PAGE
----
And I swear I won’t turn it into a lecture about why it’s painfully obvious that the United States is nowhere near ready for Pro-Rel. Or I’ll try not to.
The BBC was sending #thoughtsandprayers to Sunderland fans over the weekend because they were either following their team from a distance, or traveling 330 miles to Portsmouth to see the Black Cats in the flesh. See?
That’s a far trip! It’s also… one of the shorter trips an American team would have to make. That’s not to say the English fans are spoiled are soft, but rather to point out a reality of soccer in a country as large as ours. That’s not even a first-division game (or second! It’s a League One game!), for the record.
Take the top flight only in our country. Want to know how many roadtrips that short exist for Atlanta United? Colorado Rapids? Minnesota United? Montreal Impact? Orlando City? Real Salt Lake? San Jose Earthquakes? Sporting Kansas City? Toronto FC? Zero. Every single game they play necessitates travel farther than that 330-mile journey. LA Galaxy added its first shorter trip just this season when a local derby against LAFC was established (of course, they’d previously had one against Chivas USA), and both the Chicago Fire and Columbus Crew will have one for the first time this season when FC Cincinnati is a little closer to each than either is to the other.
This ludicrously painful trip, one of the greatest distances two teams in the English Football League system could have to travel (let’s get Plymouth Argyle and Newcastle in the same league, folks) is closer than the travel for every game for nearly half of MLS, and until the expansion of the past three years, more than half of the league. It’s not quite as bad in a league like USL – some shorter trips, and no cross-continental play with discrete geographic conferences – but the concept remains the same: most regular-season games are worse than the worst-case scenario in the most prominent footballing country (at least in terms of league play) in the world.
The size of our country is a challenge for the domestic league (one of my solutions? Forget stopping at 28 or even 30 teams, heck, forget stopping at 40 teams in MLS expansion. Build up a very good density of top-flight teams. The maturation of USL into a very professional product helps a bit; I still think it’d be more beneficial to have “major league” spread to basically every top-50 metro in the country, plus some that are smaller but in key geographic areas), and both a challenge and an opportunity for U.S. Soccer writ large.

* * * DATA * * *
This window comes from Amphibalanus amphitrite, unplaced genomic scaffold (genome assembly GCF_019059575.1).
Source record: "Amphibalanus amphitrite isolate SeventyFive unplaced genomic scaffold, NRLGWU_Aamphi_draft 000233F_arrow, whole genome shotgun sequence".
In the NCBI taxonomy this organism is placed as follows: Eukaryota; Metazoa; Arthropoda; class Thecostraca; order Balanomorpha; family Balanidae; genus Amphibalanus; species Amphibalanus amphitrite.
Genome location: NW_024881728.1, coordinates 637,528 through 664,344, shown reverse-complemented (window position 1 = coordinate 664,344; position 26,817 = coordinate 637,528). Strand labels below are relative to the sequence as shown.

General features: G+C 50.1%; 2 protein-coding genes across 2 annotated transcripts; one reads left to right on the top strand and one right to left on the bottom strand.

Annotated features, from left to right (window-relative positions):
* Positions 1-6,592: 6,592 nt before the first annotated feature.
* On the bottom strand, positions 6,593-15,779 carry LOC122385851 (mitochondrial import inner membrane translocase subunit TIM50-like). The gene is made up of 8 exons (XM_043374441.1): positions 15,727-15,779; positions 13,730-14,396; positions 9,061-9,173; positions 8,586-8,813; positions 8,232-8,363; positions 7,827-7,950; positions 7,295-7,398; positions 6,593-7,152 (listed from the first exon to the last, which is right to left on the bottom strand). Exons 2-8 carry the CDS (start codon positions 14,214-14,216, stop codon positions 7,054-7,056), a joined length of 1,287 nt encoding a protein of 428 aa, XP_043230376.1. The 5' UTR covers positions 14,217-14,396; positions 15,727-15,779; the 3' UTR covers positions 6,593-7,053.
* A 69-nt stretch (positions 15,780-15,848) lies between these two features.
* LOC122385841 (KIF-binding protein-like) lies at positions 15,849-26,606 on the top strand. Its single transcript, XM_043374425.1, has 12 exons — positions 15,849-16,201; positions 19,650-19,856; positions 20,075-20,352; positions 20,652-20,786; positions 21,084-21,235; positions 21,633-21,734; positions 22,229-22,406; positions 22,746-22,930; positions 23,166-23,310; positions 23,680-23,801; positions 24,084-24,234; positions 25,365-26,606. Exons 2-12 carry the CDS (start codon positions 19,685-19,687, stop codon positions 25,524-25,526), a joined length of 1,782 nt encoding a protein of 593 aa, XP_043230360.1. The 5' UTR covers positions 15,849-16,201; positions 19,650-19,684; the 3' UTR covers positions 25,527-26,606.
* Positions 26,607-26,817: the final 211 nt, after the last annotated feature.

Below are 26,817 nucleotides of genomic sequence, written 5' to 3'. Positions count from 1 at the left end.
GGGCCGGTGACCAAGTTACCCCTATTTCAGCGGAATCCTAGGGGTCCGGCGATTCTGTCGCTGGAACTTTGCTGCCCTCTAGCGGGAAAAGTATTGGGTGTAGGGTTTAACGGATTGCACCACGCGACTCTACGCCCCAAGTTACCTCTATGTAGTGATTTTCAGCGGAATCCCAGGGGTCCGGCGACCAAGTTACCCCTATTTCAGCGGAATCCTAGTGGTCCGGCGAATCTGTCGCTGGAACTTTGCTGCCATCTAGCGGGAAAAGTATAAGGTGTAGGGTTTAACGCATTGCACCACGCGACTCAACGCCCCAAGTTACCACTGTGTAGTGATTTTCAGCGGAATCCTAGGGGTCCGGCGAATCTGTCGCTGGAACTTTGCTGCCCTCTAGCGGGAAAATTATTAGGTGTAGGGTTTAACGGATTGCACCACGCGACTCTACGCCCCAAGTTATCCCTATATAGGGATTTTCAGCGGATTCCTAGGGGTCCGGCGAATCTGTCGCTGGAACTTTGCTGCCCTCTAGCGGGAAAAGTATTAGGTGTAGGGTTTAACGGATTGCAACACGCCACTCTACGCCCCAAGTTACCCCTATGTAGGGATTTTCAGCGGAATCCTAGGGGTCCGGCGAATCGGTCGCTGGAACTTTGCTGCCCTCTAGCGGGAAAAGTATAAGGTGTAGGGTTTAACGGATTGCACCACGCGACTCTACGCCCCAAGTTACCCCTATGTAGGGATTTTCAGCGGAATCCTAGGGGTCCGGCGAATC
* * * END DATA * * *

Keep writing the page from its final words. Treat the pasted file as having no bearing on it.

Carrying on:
Let’s spin it local here. These are the distances for every road game that Nashville SC will play this season.
|Louisville City FC||176 mi.|
|Birmingham Legion||191 mi.|
|Memphis 901 FC||212 mi.|
|Atlanta United 2||248 mi.|
|Indy Eleven||289 mi.|
|St. Louis FC||309 mi.|
|Charlotte Independence||409 mi.|
|North Carolina FC||533 mi.|
|Charleston Battery||551 mi.|
|Pittsburgh Riverhounds||560 mi.|
|Swope Park Rangers||591 mi.|
|Loudoun United||666 mi. 🤘|
|Tampa Bay Rowdies||704 mi.|
|Bethlehem Steel||804 mi.|
|New York Red Bulls II||881 mi.|
|Hartford Athletic||1,007 mi.|
|Ottawa Fury||1,034 mi.|
Like I said at the top, I don’t intend to turn this into a contest – though that’s somewhat natural, I’m more about being descriptive here – but a London club could travel less from its home ground the entire season (Arsenal: about 2336 miles in aggregate this year, per Google Maps’ shortest recommended drive door-to-door from Emirates to each home ground in the Premier League) than a single game for the farthest matchup in the Western Conference (2,369 miles between Seattle Sounders 2 and Rio Grande Valley Toros). The greatest driving distance between two MLS teams – Vancouver to Orlando – is 3,208 miles, and includes international travel (as does the trip between the two opposite corners, the 2,863-mile journey from Carson, California to Montreal). That’s simply a reality that doesn’t exist in Europe.
Of course, there are cultural differences that mitigate some of that: Western Hemisphere dwellers are more used to longer travel or air travel (and less used to reliance on public transit) simply as a result of some of those geographic differences. There’s also less of an away supporter culture, at least at the higher levels of soccer, which is an unfortunate consequence of all of the above.
In the end, the realities of Manifest Destiny’s consequences (you know, those consequences Lewis and Clark kept in mind when they were thinking about professional sports leagues in the region they were exploring) must be kept in mind when determining and molding the structure of our soccer leagues, from MLS on down.